This from early in chapter 42. Where Andres the guerrilla is trying desperately to get a message from Robert Jordan to Golz about calling off the attack. Mostly because of the language. But also as a technical matter, to note how he stitches global and individual perspective into same scene.
Now they went fast, swooping along the road that mounted steadily toward the mountain. All forward traffic had been stalled at the control and there were only the descending trucks passing, passing, and passing on their left as the motorcycle climbed fast and steadily now until it began to overtake the mounting traffic which had gone on ahead before the disaster at the control.
Still without lights they passed four more armored cars, then a long line of trucks loaded with troops. The troops were silent in the dark and at first Andres only felt their presence rising above him, bulking above the truck bodies through the dust as they passed. Then another staff came behind them blasting with its klaxon and flicking its lights off and on, and each time the lights shone Andres saw the troops, steel-helmeted, their rifles vertical, their machine guns pointed up against the dark sky, etched sharp against the night that they dropped into when the light flicked off. Once as he passed close to a troop truck and the lights flashed he saw their faces fixed and sad in the sudden light. In their steel helmets, riding in the trucks in the dark toward something that they only knew was an attack, their faces were drawn with each man’s own problem in the dark and the light revealed them as they would not have looked in day, from shame to show it to each other, until the bombardment and the attack would commence, and no man would think about his face.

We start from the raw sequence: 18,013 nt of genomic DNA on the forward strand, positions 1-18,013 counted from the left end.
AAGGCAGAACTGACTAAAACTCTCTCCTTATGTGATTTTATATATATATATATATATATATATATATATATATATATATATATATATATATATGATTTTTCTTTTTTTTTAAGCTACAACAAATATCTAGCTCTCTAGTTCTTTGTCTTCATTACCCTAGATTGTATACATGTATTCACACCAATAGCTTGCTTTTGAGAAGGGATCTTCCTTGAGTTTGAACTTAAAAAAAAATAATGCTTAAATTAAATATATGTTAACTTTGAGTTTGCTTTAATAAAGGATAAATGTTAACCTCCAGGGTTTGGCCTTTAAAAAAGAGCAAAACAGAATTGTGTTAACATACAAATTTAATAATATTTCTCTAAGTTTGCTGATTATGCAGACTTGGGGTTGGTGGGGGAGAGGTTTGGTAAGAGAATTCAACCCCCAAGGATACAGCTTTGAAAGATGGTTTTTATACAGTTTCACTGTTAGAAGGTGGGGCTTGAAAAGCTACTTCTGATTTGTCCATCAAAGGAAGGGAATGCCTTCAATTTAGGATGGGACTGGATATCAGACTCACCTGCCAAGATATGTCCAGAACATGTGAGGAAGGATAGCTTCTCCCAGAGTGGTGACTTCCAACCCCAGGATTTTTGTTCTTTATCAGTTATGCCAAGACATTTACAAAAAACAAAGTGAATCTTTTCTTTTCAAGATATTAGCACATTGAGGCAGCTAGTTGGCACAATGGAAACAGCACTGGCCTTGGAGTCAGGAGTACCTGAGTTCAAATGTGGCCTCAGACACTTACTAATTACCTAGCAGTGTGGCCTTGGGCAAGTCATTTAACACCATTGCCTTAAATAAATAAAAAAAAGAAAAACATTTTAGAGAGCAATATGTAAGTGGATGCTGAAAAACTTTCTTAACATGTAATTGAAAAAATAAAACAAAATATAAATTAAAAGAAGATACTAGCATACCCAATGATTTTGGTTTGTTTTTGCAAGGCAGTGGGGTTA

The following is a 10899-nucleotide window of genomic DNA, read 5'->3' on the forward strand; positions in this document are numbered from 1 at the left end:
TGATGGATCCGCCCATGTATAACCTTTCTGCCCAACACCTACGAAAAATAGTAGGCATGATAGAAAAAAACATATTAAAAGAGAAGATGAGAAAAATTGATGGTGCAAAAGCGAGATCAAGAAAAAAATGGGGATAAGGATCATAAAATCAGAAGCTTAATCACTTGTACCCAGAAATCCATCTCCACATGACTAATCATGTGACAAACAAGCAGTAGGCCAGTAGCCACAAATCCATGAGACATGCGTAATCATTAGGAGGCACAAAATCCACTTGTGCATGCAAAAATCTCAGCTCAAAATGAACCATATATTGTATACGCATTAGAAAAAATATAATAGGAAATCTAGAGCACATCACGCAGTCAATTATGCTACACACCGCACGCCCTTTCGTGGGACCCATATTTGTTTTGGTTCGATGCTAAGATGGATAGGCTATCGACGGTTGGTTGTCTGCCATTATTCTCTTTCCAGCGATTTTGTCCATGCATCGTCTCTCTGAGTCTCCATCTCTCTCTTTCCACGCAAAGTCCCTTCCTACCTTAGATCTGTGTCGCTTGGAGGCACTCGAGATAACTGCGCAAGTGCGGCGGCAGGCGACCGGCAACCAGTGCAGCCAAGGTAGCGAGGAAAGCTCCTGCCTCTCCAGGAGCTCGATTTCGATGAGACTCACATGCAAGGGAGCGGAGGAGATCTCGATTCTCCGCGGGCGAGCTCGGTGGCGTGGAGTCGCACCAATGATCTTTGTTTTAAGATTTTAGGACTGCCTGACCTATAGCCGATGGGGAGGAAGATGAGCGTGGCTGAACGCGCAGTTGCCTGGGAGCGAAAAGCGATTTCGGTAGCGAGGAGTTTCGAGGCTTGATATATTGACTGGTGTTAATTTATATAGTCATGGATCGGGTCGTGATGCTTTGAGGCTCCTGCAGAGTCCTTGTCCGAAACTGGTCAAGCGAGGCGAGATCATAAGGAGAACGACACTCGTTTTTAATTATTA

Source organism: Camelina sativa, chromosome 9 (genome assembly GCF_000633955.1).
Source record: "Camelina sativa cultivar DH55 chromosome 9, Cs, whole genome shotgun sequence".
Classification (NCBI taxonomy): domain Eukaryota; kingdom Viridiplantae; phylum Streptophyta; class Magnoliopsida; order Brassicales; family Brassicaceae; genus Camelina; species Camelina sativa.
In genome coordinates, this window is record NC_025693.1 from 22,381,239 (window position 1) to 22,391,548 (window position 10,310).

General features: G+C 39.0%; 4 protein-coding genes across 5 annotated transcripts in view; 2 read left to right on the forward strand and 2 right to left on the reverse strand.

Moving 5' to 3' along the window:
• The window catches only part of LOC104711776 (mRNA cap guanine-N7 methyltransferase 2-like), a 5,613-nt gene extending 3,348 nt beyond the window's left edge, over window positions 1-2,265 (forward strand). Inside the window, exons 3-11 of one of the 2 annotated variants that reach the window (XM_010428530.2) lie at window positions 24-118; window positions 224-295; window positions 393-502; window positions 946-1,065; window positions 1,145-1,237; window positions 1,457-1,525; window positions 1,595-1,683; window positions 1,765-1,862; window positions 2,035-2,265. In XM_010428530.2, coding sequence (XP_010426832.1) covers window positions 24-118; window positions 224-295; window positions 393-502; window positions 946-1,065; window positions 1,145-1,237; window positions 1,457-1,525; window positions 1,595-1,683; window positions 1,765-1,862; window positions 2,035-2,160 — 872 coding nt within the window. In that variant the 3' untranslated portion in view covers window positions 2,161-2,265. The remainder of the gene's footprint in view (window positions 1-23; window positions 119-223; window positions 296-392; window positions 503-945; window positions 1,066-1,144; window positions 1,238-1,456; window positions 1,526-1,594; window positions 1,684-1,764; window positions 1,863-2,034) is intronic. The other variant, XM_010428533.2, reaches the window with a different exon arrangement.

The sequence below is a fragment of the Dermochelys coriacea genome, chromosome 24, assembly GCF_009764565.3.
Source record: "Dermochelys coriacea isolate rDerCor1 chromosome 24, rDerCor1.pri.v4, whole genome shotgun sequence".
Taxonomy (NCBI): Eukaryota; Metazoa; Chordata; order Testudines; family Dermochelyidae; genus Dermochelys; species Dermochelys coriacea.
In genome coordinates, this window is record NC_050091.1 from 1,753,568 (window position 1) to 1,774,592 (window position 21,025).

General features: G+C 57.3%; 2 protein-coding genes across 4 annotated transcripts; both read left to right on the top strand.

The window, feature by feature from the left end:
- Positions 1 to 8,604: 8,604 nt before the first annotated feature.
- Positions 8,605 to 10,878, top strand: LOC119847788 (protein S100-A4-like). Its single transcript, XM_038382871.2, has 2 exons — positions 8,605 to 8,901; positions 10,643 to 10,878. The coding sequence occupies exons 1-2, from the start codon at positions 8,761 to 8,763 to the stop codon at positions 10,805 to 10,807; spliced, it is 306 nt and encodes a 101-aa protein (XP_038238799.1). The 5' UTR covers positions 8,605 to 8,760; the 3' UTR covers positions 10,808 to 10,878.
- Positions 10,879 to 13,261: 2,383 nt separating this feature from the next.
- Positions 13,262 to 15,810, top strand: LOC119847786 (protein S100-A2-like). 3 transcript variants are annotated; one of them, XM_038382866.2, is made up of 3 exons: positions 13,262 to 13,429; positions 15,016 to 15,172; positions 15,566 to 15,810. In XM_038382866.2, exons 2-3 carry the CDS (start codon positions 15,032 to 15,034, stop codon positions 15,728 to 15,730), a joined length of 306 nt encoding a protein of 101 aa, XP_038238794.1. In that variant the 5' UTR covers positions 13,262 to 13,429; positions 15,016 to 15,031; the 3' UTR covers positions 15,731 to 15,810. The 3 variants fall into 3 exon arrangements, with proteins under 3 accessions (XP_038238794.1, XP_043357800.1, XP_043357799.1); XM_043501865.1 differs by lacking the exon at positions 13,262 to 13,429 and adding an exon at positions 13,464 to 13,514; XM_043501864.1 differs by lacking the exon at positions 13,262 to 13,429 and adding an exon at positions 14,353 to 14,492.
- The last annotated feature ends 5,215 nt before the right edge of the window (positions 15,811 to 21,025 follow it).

Andres now passing them truck after truck , Gomez still keeping successfully ahead of the following staff car, did not think any of this about their faces. He only thought, “What an army. What equipment. What a mechanization. Vaya genre! Look at such people. Here we have the army of the Republic. Look at them. Camion after camion. All uniformed alike. All with casques of steel on their heads. Look at the aquinas rising from the trucks against the coming of planes. Look at the army that has been builded!”